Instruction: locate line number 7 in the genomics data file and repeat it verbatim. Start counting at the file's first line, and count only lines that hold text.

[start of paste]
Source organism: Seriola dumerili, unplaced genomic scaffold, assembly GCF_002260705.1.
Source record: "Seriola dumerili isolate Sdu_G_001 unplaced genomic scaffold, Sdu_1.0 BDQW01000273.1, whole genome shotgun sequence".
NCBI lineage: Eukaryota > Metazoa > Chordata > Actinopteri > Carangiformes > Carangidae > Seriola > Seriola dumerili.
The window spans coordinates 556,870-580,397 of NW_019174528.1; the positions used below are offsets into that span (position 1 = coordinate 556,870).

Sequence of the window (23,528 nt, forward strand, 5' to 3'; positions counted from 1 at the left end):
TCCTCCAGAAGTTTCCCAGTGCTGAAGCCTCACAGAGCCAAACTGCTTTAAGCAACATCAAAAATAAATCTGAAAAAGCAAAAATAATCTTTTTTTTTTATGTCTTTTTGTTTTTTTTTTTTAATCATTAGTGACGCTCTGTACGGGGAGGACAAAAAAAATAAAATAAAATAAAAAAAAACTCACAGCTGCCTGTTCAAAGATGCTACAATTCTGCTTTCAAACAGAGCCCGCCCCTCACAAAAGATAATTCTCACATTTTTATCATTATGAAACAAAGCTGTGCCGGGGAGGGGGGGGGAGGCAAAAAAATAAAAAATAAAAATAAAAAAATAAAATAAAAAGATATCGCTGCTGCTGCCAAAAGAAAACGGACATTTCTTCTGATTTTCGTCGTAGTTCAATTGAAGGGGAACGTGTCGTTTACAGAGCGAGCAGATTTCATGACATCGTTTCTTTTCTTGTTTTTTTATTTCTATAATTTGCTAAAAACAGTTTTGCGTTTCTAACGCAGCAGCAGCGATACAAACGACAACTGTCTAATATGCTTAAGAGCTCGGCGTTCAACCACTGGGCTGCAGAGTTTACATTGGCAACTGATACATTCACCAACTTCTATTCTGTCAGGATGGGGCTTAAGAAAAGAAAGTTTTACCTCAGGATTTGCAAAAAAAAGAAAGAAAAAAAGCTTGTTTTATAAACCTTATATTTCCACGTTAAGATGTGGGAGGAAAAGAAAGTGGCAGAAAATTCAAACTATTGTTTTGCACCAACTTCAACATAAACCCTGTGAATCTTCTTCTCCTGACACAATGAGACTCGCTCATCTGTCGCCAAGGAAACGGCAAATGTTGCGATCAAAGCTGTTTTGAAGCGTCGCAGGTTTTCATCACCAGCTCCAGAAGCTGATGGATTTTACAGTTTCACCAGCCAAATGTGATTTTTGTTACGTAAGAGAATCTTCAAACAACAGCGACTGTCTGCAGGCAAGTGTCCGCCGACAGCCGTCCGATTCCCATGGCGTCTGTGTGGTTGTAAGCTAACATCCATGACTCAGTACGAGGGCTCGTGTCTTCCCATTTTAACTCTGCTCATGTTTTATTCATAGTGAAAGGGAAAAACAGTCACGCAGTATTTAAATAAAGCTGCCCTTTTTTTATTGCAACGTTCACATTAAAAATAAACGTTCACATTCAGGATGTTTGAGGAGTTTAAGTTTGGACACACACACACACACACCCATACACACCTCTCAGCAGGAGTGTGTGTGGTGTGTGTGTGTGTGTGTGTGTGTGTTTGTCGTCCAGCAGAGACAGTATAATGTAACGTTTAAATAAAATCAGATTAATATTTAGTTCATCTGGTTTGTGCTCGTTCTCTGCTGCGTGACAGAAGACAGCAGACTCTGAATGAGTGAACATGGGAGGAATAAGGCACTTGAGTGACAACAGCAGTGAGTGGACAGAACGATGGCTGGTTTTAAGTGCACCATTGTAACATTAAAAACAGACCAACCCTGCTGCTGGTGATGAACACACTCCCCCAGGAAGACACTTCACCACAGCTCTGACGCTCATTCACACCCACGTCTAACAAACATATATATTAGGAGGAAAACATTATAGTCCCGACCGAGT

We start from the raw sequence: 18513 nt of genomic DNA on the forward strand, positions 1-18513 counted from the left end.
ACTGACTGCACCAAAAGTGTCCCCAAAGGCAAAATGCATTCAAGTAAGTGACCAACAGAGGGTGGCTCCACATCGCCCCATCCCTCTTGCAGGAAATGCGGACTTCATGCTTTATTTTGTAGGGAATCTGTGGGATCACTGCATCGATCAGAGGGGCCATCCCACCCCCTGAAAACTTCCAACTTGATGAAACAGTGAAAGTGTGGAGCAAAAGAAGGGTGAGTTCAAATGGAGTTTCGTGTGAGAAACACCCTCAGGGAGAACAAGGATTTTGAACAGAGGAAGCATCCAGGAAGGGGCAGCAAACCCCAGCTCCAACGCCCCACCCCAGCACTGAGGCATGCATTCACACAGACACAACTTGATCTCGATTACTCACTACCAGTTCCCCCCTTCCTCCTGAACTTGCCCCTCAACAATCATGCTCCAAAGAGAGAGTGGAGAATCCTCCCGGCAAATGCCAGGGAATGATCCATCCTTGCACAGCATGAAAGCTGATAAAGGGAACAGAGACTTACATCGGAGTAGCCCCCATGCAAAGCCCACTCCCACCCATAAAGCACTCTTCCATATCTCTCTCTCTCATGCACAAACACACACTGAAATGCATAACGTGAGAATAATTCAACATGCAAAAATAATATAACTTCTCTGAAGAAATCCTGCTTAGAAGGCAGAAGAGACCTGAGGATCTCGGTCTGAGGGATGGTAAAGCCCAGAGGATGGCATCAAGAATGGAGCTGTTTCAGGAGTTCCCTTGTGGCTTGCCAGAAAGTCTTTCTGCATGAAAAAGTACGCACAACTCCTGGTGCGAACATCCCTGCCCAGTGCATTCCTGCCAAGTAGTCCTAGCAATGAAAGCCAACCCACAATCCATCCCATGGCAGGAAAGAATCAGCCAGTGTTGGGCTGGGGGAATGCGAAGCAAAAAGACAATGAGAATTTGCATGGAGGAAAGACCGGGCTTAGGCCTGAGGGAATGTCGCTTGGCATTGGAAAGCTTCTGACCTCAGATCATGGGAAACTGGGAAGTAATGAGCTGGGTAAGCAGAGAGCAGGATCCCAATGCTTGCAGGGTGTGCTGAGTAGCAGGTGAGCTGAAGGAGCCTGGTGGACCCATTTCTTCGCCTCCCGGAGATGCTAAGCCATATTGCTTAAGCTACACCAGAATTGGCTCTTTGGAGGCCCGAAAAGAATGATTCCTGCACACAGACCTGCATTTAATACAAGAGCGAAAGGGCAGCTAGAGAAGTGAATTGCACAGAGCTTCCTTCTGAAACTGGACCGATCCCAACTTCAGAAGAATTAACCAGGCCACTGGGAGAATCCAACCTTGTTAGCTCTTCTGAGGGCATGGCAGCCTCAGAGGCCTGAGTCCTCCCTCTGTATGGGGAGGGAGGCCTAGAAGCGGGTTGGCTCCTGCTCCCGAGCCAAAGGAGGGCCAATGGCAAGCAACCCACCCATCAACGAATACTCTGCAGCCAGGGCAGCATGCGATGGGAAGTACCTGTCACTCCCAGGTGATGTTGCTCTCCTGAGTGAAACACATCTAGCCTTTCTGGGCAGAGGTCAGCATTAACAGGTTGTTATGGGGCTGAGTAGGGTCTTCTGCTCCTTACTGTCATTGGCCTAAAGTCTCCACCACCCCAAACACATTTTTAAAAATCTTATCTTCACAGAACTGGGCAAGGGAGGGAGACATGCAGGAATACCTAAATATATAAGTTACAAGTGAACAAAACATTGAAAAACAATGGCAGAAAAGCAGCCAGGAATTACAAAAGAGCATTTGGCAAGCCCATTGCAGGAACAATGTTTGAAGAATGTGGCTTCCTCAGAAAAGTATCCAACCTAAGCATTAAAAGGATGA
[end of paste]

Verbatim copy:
We start from the raw sequence: 18513 nt of genomic DNA on the forward strand, positions 1-18513 counted from the left end.